Have a clear idea of the event goals
Events usually have a purpose and business goals attached to them. When creating an event proposal, gain a clear idea of the event goals set by the organisers:
- Define the vision for the event
- Understand what would make the event successful
- List the measurable business goals and expected event outcomes, including ROI and audience engagement
Consider the experiential elements
Now that you understand the audience better, it’s time to think about the experiential elements and ways to engage the audience. Consider the event theme, how the event is supposed to look and feel, and the kind of emotions you seek to inspire in the attendees. In this step, it’s important to keep in mind the event vision and how the event will benefit everyone involved, including the attendees, organisers, and sponsors.
Demonstrate your expertise
Give the event organiser’s the much-required confidence in your team’s calibre by describing how your team will bring the event concept and vision to life. Their needs should be the focus as you begin to highlight the results your team has achieved in the past, using visual examples and some metrics like:
- Total event registrations
- Attendance rates
- Ticket sales generated
- Event ROI metrics
Outline your scope of work
At this point, the event organisers are aware of what your team brings to the table and your alignment with their vision and purpose. It’s time you shared with them the proposed event plan and logistics, and briefed them regarding your event planning services. Consider including the following elements in this section of your event proposal, if they are within your scope of work:
- Event experience design and development
- Experiential planning
- Venue selection and rental
- Event technology
- Speaker sourcing
- Management and coordination of the sessions
- Food, beverage, logistics, and vendor contracts
- Event marketing
- Event website creation, registration and ticketing
- Live event coordination
- Attendee assistance
- Organising contests or giveaways
- Managing sponsors
- Lighting, audio-visual equipment, and technical assistance
- Content, signage, and graphic design
- Follow-up surveys and post-event communication
Try connecting each of the elements mentioned in this section back to the event organiser’s goals, objectives, and vision for their event, in order to highlight their value and importance in the event plan. Don’t forget to include a timeline to tell them about how long it takes, realistically, to deliver each of the services you have mentioned.
Tips for Designing Your Event Proposal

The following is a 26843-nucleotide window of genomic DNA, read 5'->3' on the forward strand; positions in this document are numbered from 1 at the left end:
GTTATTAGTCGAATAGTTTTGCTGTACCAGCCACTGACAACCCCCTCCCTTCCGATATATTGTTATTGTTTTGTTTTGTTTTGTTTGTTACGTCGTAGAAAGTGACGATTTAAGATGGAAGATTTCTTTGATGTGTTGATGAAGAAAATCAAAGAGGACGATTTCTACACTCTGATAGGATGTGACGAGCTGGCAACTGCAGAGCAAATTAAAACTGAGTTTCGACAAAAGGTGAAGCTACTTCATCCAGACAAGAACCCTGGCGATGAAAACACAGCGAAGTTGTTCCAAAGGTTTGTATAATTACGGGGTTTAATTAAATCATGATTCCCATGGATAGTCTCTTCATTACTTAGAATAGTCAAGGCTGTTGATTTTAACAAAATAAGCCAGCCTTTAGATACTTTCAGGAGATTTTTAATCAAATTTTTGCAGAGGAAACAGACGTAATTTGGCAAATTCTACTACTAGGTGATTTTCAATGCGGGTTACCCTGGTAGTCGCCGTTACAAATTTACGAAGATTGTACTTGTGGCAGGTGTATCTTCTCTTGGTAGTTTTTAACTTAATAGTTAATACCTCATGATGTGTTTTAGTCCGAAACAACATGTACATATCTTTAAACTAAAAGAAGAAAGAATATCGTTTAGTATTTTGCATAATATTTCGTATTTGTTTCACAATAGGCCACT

While you are writing a detailed proposal for an event, keep in mind the following design tips to make it appear more presentable:
Make sure the cover looks professional
You have put a lot of effort into writing the proposal, and the same level of attention to detail should reflect in your proposal cover as well. Make sure you use a high-quality photo for the cover and also include your company’s logo and website.
Make the document easy to read
Making your proposal easy to read is just as important as including all the important details inside it. Use an appropriate, readable font type and text formatting. Try using short paragraphs, bullet points, headings and sub-headings to make the text easy to read. Make sure you leave enough white space between the images, text, and other elements in your proposal to avoid making it look cluttered.
Follow your company’s branding style
To ensure that your proposal is recognisable and reinforces your brand, it pays to use your unique branding style. Use the same type of brand colours, fonts, images, and styles throughout your proposal document.
Pay attention to the call-to-action
Needless to say, you should include a clear call-to-action towards the end of the proposal that should specify what the next action should be, whether that’s signing on the dotted line, filling out a form, emailing you, or calling you. Try using a contrasting colour to grab their attention and make it stand out from the rest of the sections in the proposal.
Remember that a successful event proposal is captivating and results-oriented. It’s an opportunity to set yourself apart from the crowd, leave a solid first impression on the event organisers, and tell them you understand what they need.